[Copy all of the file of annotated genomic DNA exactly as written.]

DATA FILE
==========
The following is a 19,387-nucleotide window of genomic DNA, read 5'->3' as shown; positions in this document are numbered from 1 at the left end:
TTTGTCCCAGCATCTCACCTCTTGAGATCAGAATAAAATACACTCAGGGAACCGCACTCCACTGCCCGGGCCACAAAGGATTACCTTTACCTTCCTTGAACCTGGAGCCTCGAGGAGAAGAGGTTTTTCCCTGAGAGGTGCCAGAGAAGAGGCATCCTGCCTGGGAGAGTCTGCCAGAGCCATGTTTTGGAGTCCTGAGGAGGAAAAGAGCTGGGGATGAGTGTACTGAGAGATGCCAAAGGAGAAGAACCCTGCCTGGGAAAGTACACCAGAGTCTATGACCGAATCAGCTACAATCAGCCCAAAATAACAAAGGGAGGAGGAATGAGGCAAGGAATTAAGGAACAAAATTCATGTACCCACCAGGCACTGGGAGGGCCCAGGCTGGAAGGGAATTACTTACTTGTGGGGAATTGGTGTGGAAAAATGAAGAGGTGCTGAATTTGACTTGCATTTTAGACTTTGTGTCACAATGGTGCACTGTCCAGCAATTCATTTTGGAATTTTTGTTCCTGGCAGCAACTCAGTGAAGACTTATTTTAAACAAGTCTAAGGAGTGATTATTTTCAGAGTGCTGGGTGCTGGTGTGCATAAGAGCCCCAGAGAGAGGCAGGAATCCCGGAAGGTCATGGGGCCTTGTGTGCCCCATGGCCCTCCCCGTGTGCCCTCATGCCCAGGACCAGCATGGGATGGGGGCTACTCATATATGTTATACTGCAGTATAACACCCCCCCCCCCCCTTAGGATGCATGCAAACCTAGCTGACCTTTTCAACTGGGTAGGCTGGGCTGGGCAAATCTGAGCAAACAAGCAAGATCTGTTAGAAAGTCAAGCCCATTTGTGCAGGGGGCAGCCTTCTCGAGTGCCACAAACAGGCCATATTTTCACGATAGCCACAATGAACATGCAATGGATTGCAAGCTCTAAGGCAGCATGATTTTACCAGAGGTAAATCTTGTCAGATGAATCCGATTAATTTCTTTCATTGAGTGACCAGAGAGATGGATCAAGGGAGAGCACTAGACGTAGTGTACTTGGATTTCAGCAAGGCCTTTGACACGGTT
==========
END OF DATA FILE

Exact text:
The following is a 19,387-nucleotide window of genomic DNA, read 5'->3' as shown; positions in this document are numbered from 1 at the left end:
TTTGTCCCAGCATCTCACCTCTTGAGATCAGAATAAAATACACTCAGGGAACCGCACTCCACTGCCCGGGCCACAAAGGATTACCTTTACCTTCCTTGAACCTGGAGCCTCGAGGAGAAGAGGTTTTTCCCTGAGAGGTGCCAGAGAAGAGGCATCCTGCCTGGGAGAGTCTGCCAGAGCCATGTTTTGGAGTCCTGAGGAGGAAAAGAGCTGGGGATGAGTGTACTGAGAGATGCCAAAGGAGAAGAACCCTGCCTGGGAAAGTACACCAGAGTCTATGACCGAATCAGCTACAATCAGCCCAAAATAACAAAGGGAGGAGGAATGAGGCAAGGAATTAAGGAACAAAATTCATGTACCCACCAGGCACTGGGAGGGCCCAGGCTGGAAGGGAATTACTTACTTGTGGGGAATTGGTGTGGAAAAATGAAGAGGTGCTGAATTTGACTTGCATTTTAGACTTTGTGTCACAATGGTGCACTGTCCAGCAATTCATTTTGGAATTTTTGTTCCTGGCAGCAACTCAGTGAAGACTTATTTTAAACAAGTCTAAGGAGTGATTATTTTCAGAGTGCTGGGTGCTGGTGTGCATAAGAGCCCCAGAGAGAGGCAGGAATCCCGGAAGGTCATGGGGCCTTGTGTGCCCCATGGCCCTCCCCGTGTGCCCTCATGCCCAGGACCAGCATGGGATGGGGGCTACTCATATATGTTATACTGCAGTATAACACCCCCCCCCCCCCTTAGGATGCATGCAAACCTAGCTGACCTTTTCAACTGGGTAGGCTGGGCTGGGCAAATCTGAGCAAACAAGCAAGATCTGTTAGAAAGTCAAGCCCATTTGTGCAGGGGGCAGCCTTCTCGAGTGCCACAAACAGGCCATATTTTCACGATAGCCACAATGAACATGCAATGGATTGCAAGCTCTAAGGCAGCATGATTTTACCAGAGGTAAATCTTGTCAGATGAATCCGATTAATTTCTTTCATTGAGTGACCAGAGAGATGGATCAAGGGAGAGCACTAGACGTAGTGTACTTGGATTTCAGCAAGGCCTTTGACACGGTT